Similar to many people, I’ve gone through various phases with my diet. Growing up, I didn’t have social media (well, there was Myspace but I only had my school friends on there) or much access to the internet, so the only thing influencing my food intake was my parents.
Mum and Dad didn’t keep crisps, cake or chocolates in the house. The only thing that we did have were Fig Rolls and the occasional Time Out bar, but that didn’t mean that our diets were particularly healthy. I’d eat cereal for breakfast, nothing at school, then cereal again when I got in and usually a pasta-based dish for dinner with a side of veg. So lots of carbohydrates and calories!
At 17 I studied sport coaching and fitness at college where, ironically, we ate cheese paninis, chips and chocolate every day. It was only when I turned 20 that I became aware of what I was eating and how it might affect my body.
Even though I’d studied nutrition briefly at college, my knowledge was still very limited. I decided to learn more about nutrition online and taught myself, ultimately, a load of crap. Fitness had just started to grow on Instagram, and I was suddenly exposed to images of girls with rock hard skinny waists and muscular curves, snacking on rice cakes and drinking protein shakes. The distorted information being shared by these girls was what inspired me to change my diet.
At this point, a work day looked like this:
This was a strict eating regime which continued for around 3 years. Straying from this routine was very stressful for me and I felt guilty if I cheated on my diet. I was convinced that this was the ‘correct’ way to be eating, and that everybody else was greedy and unhealthy for letting themselves eat whatever they wanted everyday. I boasted that I was ‘normal’, and that others were not. I deliberately went to bed feeling hungry. If my stomach wasn’t in a slight bit of pain from the hunger then I’d feel guilty about my day of eating. My logic was that it was easier to sleep through the pain rather than endure it during the day. On occasions (perhaps once a month), I’d also purge if I’d over eaten or binged.
I only realised this fairly recently, but for those 3 years I actually was living with Orthorexia. I hate putting a label on behaviour like that, but I recently read the symptoms, I literally had all of them. I was obsessed with keeping my food intake ‘clean’ in the name of fitness… to save me listing them here, you can read all of the symptoms on the Beat website:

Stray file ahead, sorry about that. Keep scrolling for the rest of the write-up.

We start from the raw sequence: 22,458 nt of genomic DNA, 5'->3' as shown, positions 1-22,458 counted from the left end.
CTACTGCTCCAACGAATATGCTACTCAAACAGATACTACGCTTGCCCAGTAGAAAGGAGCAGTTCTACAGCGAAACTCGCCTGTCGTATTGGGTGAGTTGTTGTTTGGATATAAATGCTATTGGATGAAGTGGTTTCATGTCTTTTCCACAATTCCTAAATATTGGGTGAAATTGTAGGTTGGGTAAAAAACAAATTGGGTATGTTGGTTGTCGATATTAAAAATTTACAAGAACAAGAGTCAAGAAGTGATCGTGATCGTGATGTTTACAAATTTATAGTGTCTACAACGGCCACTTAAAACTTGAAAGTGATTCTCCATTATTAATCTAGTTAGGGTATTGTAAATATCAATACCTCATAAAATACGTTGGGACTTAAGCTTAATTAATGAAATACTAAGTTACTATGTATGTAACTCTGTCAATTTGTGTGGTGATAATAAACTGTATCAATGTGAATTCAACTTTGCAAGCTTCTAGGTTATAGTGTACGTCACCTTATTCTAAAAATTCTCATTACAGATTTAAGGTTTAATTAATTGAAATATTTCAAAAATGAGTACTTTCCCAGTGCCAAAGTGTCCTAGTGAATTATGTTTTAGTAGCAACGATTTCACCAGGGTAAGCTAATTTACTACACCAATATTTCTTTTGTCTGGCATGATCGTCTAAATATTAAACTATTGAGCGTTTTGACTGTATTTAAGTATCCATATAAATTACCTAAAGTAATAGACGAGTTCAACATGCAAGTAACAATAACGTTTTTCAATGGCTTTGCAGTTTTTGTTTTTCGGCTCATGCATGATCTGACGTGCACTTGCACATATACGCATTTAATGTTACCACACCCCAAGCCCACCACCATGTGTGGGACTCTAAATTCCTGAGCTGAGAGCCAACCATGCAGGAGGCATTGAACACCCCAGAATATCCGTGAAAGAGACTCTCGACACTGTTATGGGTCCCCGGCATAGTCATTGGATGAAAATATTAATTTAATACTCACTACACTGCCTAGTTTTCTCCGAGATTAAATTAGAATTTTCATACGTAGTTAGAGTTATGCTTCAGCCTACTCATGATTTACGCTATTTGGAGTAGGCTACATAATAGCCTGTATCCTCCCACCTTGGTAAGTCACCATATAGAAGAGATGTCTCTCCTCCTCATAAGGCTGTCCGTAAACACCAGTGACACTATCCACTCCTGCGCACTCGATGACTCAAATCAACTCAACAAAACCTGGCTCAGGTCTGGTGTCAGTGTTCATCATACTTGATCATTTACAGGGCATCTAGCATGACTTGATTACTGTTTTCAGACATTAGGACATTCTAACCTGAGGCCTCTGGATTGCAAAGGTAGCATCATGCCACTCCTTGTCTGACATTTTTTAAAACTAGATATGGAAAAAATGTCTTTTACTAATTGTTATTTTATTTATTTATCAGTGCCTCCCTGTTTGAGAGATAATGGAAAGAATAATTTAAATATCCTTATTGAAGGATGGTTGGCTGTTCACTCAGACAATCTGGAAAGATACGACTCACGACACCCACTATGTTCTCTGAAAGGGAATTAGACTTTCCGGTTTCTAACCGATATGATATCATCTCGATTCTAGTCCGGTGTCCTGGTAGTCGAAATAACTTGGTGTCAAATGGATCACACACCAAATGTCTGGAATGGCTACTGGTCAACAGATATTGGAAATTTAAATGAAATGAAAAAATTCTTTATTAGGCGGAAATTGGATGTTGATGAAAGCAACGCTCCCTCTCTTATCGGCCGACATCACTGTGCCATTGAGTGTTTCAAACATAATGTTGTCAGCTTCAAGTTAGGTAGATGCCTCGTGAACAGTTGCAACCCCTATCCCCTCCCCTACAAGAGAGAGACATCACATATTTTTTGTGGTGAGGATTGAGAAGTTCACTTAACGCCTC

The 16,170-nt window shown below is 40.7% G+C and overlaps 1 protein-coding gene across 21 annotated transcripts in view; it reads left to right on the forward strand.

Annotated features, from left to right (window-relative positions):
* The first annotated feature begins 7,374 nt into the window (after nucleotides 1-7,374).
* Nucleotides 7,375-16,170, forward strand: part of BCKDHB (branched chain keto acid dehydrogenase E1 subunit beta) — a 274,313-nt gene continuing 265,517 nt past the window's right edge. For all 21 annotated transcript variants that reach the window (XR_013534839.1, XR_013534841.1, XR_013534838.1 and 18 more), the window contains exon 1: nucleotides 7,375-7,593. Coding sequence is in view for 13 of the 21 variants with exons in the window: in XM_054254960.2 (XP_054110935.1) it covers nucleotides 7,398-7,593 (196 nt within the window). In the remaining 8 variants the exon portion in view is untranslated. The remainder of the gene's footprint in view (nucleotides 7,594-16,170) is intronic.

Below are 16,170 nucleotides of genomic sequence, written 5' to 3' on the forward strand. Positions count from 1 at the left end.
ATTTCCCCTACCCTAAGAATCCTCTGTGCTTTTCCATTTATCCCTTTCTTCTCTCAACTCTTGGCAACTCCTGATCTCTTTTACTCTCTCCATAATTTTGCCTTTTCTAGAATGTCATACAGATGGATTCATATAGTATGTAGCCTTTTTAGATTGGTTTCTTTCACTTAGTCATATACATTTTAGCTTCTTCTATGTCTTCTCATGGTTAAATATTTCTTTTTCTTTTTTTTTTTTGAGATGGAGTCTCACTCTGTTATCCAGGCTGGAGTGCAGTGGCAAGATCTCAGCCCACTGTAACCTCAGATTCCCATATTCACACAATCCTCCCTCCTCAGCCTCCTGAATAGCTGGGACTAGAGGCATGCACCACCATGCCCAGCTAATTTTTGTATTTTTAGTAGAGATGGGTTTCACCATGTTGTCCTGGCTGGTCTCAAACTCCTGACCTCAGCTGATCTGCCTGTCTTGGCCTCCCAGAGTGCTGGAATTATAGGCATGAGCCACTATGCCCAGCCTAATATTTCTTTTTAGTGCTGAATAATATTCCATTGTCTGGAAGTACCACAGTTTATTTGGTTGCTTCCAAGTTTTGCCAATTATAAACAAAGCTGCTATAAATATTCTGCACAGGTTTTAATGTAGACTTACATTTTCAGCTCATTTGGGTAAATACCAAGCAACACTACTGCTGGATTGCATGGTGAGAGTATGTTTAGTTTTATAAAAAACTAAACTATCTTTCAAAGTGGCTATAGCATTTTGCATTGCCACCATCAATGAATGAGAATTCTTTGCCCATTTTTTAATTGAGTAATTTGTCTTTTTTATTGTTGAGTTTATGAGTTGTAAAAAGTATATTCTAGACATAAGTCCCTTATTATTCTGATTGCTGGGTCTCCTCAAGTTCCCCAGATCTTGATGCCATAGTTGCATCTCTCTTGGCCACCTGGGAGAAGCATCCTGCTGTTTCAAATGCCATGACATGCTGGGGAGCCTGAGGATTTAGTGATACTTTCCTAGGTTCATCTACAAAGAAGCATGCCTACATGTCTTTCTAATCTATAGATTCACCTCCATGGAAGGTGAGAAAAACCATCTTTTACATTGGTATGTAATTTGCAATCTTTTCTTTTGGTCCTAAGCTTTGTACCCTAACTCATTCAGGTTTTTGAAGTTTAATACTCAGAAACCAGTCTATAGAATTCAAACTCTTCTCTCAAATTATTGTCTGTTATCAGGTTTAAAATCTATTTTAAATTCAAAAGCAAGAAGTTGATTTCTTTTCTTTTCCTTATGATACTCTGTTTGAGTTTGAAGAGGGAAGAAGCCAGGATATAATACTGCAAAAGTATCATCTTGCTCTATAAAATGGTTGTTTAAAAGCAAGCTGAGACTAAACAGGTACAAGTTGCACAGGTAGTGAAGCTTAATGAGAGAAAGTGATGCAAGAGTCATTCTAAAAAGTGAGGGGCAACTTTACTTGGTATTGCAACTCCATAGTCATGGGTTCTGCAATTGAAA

Regardless of this, I was actually a very happy person throughout this time and enjoyed my diet and exercise routines. I never got a diagnosis or spoke to anybody about it because I didn’t think that I had an issue, I just believed that I was the person who was willing to do what it took to be ‘fit’. I started blogging about my diet and fitness regimes on Instagram, and the growth of my followers and the praise I receive for my behaviour just confirmed to me that I was doing everything right.
I eventually did a personal trainer course and that’s when I started to learn the truth about food and how my restriction wasn’t necessarily in order to be fit. Slowly, my diet got less restrictive. I ate lots more and was willing to eat some ‘dirty’ foods in the name of ‘balance’ – a new phase which was breaking through on Instagram.
About 2 years ago I really started to understand nutrition and embrace a balanced approach to my food. The healthiest thing about my diet now is my approach to it. The majority of the food that I eat now is regarded as healthy, but most days, there’s something in my diet that my former self would have regarded as ‘dirty’ and would have felt guilty for eating. But better yet, I don’t really think about it at all. It doesn’t control my emotions and behaviours like it used to and all in all I feel pretty relaxed with what I’m eating.
At 26, I’m the healthiest and strongest I’ve ever been. Yes I have a conscious awareness of what I’m eating, but that’s because I have a genuine passion for wellbeing and fitness.
This isn’t a sad story for me, I don’t get upset thinking about it. I understand that a lot of people struggle with this, so thought I’d share my own personal story as I think it’s super important that we don’t let social media have a negative influence on our lives.
I guess my point here is that social media has had a huge impact on my diet over the last 6 years, both negative and positive. What’s key is that we can find social accounts run by people who ACTUALLY know what they’re talking about, and who have a healthy relationship with food themselves. Here are a couple of people who I would highly recommend to follow: